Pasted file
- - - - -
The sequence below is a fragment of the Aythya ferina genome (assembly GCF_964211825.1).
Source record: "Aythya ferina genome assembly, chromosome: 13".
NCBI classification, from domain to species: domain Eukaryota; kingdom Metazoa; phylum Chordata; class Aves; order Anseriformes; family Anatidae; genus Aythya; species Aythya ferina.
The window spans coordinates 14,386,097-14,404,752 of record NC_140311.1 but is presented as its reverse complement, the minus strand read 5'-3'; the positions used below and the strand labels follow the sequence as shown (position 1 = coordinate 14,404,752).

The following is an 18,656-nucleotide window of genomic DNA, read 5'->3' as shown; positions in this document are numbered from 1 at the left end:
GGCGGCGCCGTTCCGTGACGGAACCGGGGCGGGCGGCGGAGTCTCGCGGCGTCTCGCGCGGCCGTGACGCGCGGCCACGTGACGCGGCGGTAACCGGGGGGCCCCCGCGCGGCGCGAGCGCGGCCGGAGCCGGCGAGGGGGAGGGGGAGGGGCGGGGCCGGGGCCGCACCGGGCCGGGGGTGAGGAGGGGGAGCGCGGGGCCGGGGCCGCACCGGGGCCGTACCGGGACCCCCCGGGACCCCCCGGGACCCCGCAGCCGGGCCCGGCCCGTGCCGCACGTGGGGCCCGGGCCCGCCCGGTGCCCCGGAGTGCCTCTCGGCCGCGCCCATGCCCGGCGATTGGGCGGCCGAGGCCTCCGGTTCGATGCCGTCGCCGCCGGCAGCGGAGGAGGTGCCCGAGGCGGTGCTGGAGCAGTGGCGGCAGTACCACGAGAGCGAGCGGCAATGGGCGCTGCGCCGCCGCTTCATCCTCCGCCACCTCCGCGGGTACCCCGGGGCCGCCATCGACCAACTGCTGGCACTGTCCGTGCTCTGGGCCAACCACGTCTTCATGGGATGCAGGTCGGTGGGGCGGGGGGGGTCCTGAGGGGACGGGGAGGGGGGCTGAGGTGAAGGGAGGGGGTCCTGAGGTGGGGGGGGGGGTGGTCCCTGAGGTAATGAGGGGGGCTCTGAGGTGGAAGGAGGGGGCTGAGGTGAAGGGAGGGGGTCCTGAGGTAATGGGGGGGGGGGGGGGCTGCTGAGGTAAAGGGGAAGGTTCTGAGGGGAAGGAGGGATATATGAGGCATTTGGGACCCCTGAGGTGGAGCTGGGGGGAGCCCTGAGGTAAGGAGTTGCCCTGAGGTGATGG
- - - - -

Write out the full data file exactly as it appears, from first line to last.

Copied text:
The sequence below is a fragment of the Aythya ferina genome (assembly GCF_964211825.1).
Source record: "Aythya ferina genome assembly, chromosome: 13".
NCBI classification, from domain to species: domain Eukaryota; kingdom Metazoa; phylum Chordata; class Aves; order Anseriformes; family Anatidae; genus Aythya; species Aythya ferina.
The window spans coordinates 14,386,097-14,404,752 of record NC_140311.1 but is presented as its reverse complement, the minus strand read 5'-3'; the positions used below and the strand labels follow the sequence as shown (position 1 = coordinate 14,404,752).

The following is an 18,656-nucleotide window of genomic DNA, read 5'->3' as shown; positions in this document are numbered from 1 at the left end:
GGCGGCGCCGTTCCGTGACGGAACCGGGGCGGGCGGCGGAGTCTCGCGGCGTCTCGCGCGGCCGTGACGCGCGGCCACGTGACGCGGCGGTAACCGGGGGGCCCCCGCGCGGCGCGAGCGCGGCCGGAGCCGGCGAGGGGGAGGGGGAGGGGCGGGGCCGGGGCCGCACCGGGCCGGGGGTGAGGAGGGGGAGCGCGGGGCCGGGGCCGCACCGGGGCCGTACCGGGACCCCCCGGGACCCCCCGGGACCCCGCAGCCGGGCCCGGCCCGTGCCGCACGTGGGGCCCGGGCCCGCCCGGTGCCCCGGAGTGCCTCTCGGCCGCGCCCATGCCCGGCGATTGGGCGGCCGAGGCCTCCGGTTCGATGCCGTCGCCGCCGGCAGCGGAGGAGGTGCCCGAGGCGGTGCTGGAGCAGTGGCGGCAGTACCACGAGAGCGAGCGGCAATGGGCGCTGCGCCGCCGCTTCATCCTCCGCCACCTCCGCGGGTACCCCGGGGCCGCCATCGACCAACTGCTGGCACTGTCCGTGCTCTGGGCCAACCACGTCTTCATGGGATGCAGGTCGGTGGGGCGGGGGGGGTCCTGAGGGGACGGGGAGGGGGGCTGAGGTGAAGGGAGGGGGTCCTGAGGTGGGGGGGGGGGTGGTCCCTGAGGTAATGAGGGGGGCTCTGAGGTGGAAGGAGGGGGCTGAGGTGAAGGGAGGGGGTCCTGAGGTAATGGGGGGGGGGGGGGGCTGCTGAGGTAAAGGGGAAGGTTCTGAGGGGAAGGAGGGATATATGAGGCATTTGGGACCCCTGAGGTGGAGCTGGGGGGAGCCCTGAGGTAAGGAGTTGCCCTGAGGTGATGG